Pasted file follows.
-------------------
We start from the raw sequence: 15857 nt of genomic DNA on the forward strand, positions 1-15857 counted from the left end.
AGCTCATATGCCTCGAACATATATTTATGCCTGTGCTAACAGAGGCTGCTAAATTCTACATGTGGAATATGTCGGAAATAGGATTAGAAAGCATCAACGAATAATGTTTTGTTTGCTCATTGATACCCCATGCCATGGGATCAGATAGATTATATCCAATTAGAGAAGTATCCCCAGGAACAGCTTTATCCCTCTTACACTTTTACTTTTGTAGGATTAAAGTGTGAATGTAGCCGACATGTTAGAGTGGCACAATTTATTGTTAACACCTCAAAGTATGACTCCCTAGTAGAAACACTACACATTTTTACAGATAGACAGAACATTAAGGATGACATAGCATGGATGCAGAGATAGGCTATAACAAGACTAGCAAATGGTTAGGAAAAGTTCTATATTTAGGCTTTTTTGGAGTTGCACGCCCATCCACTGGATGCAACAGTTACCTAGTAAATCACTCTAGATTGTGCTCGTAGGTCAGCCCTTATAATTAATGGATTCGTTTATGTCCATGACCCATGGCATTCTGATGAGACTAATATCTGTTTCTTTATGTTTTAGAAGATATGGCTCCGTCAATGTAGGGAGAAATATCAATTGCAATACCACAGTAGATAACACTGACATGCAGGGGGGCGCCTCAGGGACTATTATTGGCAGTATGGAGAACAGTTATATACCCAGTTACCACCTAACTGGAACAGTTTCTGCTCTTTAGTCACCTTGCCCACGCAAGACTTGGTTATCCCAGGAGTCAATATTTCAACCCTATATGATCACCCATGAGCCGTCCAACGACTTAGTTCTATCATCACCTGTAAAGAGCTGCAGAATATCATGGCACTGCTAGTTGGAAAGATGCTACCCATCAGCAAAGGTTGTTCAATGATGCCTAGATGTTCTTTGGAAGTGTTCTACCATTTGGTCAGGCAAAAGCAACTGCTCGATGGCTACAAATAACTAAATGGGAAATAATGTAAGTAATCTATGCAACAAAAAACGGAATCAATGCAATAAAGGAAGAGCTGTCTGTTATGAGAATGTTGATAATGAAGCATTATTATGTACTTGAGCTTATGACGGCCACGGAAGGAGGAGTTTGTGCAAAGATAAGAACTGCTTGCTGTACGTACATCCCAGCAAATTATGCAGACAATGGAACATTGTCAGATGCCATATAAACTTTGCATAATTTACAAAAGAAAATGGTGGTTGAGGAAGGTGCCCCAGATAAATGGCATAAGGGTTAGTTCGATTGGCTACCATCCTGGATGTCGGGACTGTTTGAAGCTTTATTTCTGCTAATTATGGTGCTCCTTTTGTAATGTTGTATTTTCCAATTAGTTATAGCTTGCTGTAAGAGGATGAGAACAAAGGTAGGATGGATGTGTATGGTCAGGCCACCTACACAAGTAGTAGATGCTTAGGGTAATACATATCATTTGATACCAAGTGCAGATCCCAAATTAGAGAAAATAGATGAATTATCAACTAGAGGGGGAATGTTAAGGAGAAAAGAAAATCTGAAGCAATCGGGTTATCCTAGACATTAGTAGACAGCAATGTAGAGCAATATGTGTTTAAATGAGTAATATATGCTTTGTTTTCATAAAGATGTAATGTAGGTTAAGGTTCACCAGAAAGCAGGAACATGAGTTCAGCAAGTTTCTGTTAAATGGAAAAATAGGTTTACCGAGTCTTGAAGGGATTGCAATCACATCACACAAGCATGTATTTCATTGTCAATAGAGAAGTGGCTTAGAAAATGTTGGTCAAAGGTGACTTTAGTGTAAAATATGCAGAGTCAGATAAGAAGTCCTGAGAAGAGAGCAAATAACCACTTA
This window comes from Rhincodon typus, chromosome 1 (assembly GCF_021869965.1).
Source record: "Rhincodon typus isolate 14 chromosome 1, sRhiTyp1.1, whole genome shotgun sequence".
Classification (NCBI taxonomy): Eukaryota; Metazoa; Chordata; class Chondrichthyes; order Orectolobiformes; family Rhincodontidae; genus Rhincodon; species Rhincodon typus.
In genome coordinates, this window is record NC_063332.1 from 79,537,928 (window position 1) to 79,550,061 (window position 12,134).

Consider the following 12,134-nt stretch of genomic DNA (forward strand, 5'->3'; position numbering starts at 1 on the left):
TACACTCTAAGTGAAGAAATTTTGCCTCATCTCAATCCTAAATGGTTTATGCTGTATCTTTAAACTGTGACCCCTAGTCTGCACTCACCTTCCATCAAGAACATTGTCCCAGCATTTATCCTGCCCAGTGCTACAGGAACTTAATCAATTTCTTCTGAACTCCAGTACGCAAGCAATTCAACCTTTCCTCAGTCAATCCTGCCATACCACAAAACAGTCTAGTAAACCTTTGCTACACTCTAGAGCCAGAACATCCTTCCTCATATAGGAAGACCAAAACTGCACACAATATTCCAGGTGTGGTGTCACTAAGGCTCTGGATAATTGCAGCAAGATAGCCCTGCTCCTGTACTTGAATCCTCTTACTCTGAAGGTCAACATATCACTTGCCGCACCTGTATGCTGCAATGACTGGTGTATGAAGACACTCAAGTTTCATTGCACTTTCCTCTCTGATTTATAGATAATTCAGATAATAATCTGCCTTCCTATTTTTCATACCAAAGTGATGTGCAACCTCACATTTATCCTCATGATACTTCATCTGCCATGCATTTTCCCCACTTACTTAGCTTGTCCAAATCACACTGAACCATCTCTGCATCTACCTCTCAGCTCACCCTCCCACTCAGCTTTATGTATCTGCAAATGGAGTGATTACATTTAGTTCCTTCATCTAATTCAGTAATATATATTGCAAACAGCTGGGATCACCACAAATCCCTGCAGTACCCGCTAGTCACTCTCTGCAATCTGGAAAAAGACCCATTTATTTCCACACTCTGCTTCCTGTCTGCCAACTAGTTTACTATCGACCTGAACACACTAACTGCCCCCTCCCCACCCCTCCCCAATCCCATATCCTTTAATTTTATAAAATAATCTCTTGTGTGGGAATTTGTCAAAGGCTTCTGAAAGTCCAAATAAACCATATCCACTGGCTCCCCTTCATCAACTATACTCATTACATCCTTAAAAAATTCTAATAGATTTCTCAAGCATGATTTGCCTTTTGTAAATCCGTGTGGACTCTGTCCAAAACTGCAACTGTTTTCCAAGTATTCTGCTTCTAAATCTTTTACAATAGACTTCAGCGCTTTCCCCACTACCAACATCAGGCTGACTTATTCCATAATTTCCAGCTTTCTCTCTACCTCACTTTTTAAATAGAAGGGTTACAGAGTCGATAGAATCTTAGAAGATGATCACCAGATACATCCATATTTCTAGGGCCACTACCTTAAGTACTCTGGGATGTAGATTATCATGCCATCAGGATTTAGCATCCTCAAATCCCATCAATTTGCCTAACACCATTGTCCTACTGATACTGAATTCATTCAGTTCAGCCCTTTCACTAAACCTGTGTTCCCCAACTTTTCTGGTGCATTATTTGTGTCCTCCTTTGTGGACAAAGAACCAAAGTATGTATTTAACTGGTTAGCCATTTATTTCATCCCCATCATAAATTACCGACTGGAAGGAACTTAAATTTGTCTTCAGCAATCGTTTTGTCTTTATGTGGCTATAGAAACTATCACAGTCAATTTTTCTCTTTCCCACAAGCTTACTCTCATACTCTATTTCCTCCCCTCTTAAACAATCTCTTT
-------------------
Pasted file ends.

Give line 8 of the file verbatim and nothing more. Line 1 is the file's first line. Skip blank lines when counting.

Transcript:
TACACTCTAAGTGAAGAAATTTTGCCTCATCTCAATCCTAAATGGTTTATGCTGTATCTTTAAACTGTGACCCCTAGTCTGCACTCACCTTCCATCAAGAACATTGTCCCAGCATTTATCCTGCCCAGTGCTACAGGAACTTAATCAATTTCTTCTGAACTCCAGTACGCAAGCAATTCAACCTTTCCTCAGTCAATCCTGCCATACCACAAAACAGTCTAGTAAACCTTTGCTACACTCTAGAGCCAGAACATCCTTCCTCATATAGGAAGACCAAAACTGCACACAATATTCCAGGTGTGGTGTCACTAAGGCTCTGGATAATTGCAGCAAGATAGCCCTGCTCCTGTACTTGAATCCTCTTACTCTGAAGGTCAACATATCACTTGCCGCACCTGTATGCTGCAATGACTGGTGTATGAAGACACTCAAGTTTCATTGCACTTTCCTCTCTGATTTATAGATAATTCAGATAATAATCTGCCTTCCTATTTTTCATACCAAAGTGATGTGCAACCTCACATTTATCCTCATGATACTTCATCTGCCATGCATTTTCCCCACTTACTTAGCTTGTCCAAATCACACTGAACCATCTCTGCATCTACCTCTCAGCTCACCCTCCCACTCAGCTTTATGTATCTGCAAATGGAGTGATTACATTTAGTTCCTTCATCTAATTCAGTAATATATATTGCAAACAGCTGGGATCACCACAAATCCCTGCAGTACCCGCTAGTCACTCTCTGCAATCTGGAAAAAGACCCATTTATTTCCACACTCTGCTTCCTGTCTGCCAACTAGTTTACTATCGACCTGAACACACTAACTGCCCCCTCCCCACCCCTCCCCAATCCCATATCCTTTAATTTTATAAAATAATCTCTTGTGTGGGAATTTGTCAAAGGCTTCTGAAAGTCCAAATAAACCATATCCACTGGCTCCCCTTCATCAACTATACTCATTACATCCTTAAAAAATTCTAATAGATTTCTCAAGCATGATTTGCCTTTTGTAAATCCGTGTGGACTCTGTCCAAAACTGCAACTGTTTTCCAAGTATTCTGCTTCTAAATCTTTTACAATAGACTTCAGCGCTTTCCCCACTACCAACATCAGGCTGACTTATTCCATAATTTCCAGCTTTCTCTCTACCTCACTTTTTAAATAGAAGGGTTACAGAGTCGATAGAATCTTAGAAGATGATCACCAGATACATCCATATTTCTAGGGCCACTACCTTAAGTACTCTGGGATGTAGATTATCATGCCATCAGGATTTAGCATCCTCAAATCCCATCAATTTGCCTAACACCATTGTCCTACTGATACTGAATTCATTCAGTTCAGCCCTTTCACTAAACCTGTGTTCCCCAACTTTTCTGGTGCATTATTTGTGTCCTCCTTTGTGGACAAAGAACCAAAGTATGTATTTAACTGGTTAGCCATTTATTTCATCCCCATCATAAATTACCGACTGGAAGGAACTTAAATTTGTCTTCAGCAATCGTTTTGTCTTTATGTGGCTATAGAAACTATCACAGTCAATTTTTCTCTTTCCCACAAGCTTACTCTCATACTCTATTTCCTCCCCTCTTAAACAATCTCTTT